Background

The government submits that the integrity of the honours system is protected by the carrying out of “probity checks” and as part of this process, the Honours and Appointments Secretariat in the Cabinet Office may ask HMRC to advise about any potential “risk” to the honours system posed by candidates in respect of their tax affairs. Not all candidates have their tax affairs appraised as part of the process – checks are apparently requested on a proportionate basis, taking account of the level of the honour and the profile of the individual.

HMRC will respond to the request from the Secretariat by giving an assessment of the risk of the taxpayer – by reference to a low, medium or high rating (see memo at page 8). Low means that the individual has “no markers on HMRC’s records to indicate an enquiry or only minor issues found during a check or enquiry”. Medium means that the individual “may still be or have been involved in behaviours which cause concern”. High relates to an individual with “serious areas of non-compliance; either current or in the recent past… or who is currently involved in other serious non-compliant arrangements”.

Permissible disclosure of information?

The disclosure of information in such circumstances will naturally engage HMRC’s duty of confidentiality, which is set out in section 18(1) of the Commissioners for Revenue and Customs Act 2005:

“Revenue and Customs officials may not disclose information which is held by the Revenue and Customs in connection with a function of the Revenue and Customs”

This duty however is subject to a number of exceptions, of which for present purposes that found in section 18(2)(a) is relevant

“[The duty] does not apply to a disclosure (a)which (i)is made for the purposes of a function of the Revenue and Customs, and (ii)does not contravene any restriction imposed by the Commissioners”.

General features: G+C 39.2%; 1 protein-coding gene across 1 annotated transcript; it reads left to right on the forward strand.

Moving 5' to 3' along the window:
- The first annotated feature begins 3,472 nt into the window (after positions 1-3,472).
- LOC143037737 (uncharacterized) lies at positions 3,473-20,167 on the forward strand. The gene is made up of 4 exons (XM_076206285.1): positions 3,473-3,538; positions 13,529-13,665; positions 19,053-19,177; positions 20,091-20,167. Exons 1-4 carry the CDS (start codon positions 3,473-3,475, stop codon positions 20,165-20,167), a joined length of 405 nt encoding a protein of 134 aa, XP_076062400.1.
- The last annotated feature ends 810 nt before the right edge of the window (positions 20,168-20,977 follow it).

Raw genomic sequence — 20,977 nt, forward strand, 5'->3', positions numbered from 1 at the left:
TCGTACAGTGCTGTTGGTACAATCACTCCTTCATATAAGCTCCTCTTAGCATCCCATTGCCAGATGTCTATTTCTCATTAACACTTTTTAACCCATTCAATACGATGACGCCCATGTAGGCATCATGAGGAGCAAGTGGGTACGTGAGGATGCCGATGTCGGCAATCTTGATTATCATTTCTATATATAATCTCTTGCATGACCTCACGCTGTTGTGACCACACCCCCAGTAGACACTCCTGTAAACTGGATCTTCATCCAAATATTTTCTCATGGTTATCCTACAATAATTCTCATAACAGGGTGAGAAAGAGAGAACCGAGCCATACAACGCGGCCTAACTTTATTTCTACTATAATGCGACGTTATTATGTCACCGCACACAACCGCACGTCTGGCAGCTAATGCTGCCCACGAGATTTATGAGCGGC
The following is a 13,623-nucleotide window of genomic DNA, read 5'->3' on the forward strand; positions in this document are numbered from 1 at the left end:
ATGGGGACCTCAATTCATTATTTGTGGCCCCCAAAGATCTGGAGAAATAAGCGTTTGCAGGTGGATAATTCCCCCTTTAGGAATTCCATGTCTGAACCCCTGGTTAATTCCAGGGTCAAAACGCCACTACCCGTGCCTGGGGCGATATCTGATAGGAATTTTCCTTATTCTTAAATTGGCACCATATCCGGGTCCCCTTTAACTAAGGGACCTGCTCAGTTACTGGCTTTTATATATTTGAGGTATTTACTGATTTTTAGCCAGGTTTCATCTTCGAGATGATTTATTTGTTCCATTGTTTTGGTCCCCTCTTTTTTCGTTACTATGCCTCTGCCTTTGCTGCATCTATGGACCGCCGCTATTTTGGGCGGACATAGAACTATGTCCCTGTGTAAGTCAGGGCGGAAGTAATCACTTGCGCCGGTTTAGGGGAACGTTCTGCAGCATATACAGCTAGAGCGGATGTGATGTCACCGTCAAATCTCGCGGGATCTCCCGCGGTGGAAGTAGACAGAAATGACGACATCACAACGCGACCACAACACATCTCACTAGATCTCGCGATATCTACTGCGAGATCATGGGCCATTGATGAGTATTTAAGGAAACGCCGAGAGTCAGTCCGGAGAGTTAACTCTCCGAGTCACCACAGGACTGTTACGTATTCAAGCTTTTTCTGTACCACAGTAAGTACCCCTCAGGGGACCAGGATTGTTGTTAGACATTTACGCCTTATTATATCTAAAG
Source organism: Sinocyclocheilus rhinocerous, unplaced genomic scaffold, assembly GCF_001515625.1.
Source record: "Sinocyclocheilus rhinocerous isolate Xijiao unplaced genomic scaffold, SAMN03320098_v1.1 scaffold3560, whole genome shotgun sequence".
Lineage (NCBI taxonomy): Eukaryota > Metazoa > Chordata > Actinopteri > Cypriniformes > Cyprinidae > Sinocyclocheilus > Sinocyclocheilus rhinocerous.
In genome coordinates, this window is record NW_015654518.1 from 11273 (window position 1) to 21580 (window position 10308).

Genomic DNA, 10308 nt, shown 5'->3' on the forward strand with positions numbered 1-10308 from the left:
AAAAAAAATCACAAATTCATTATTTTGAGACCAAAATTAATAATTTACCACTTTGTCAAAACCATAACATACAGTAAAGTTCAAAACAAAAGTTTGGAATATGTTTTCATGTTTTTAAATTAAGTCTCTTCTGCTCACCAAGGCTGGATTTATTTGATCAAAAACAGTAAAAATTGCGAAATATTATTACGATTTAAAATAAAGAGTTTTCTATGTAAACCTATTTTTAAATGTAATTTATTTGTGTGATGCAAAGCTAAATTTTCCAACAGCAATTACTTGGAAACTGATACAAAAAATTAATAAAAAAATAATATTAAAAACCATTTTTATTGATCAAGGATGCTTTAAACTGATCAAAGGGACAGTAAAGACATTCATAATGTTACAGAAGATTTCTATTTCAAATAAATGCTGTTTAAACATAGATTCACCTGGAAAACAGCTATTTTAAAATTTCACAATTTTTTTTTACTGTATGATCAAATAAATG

HMRC claims that the disclosure of risk profiles to the Cabinet Office is justified on the basis of section 18(2)(a). The reasoning is set out in the Memorandum of Understanding between HMRC and the Cabinet Office at paragraph 2.3:

“The Commissioners believe that disclosure of HMRC information to Cabinet Office (Honours and Appointments Secretariat) to inform the honours committees’ recommendations on whether an honour is to be awarded is necessary to fulfil HMRC’s functions of collecting and managing revenue by:

i) Increasing the likelihood that the individual subject to the HMRC check will ensure that their tax affairs are in order and up to date;

ii) Increasing the likelihood that other individuals in a similar position will be influenced to rectify their tax affairs if they become aware that poor tax behaviour is not consistent with the award of an honour;

iii) Increasing the likelihood that taxpayers at large will maintain their trust in the integrity of tax administration by HMRC and comply with their tax obligations voluntarily if tax behaviour is seen as a factor when considering public reward and recognition via the honours system; and

iv) Reducing the likelihood that taxpayers at large will lose their trust in the integrity of tax administration by HMRC and so fail to comply with their tax obligations voluntarily. Trust would likely be lost if an honour was awarded to someone with negative tax behaviours and those behaviours became linked to the positive recognition that accompanies the award of an honour.”

Now these reasons could certainly be used to argue for an amendment in the law to make explicitly clear that there may be disclosure of risk to the Cabinet Office when honours are being considered. But the question to be answered here is not whether the disclosure of tax risk would be a desirable power for HMRC to have. The question is whether HMRC does in fact have this power and it would appear that it does not in light of the Supreme Court’s decision in R (Ingenious Media) v HMRC.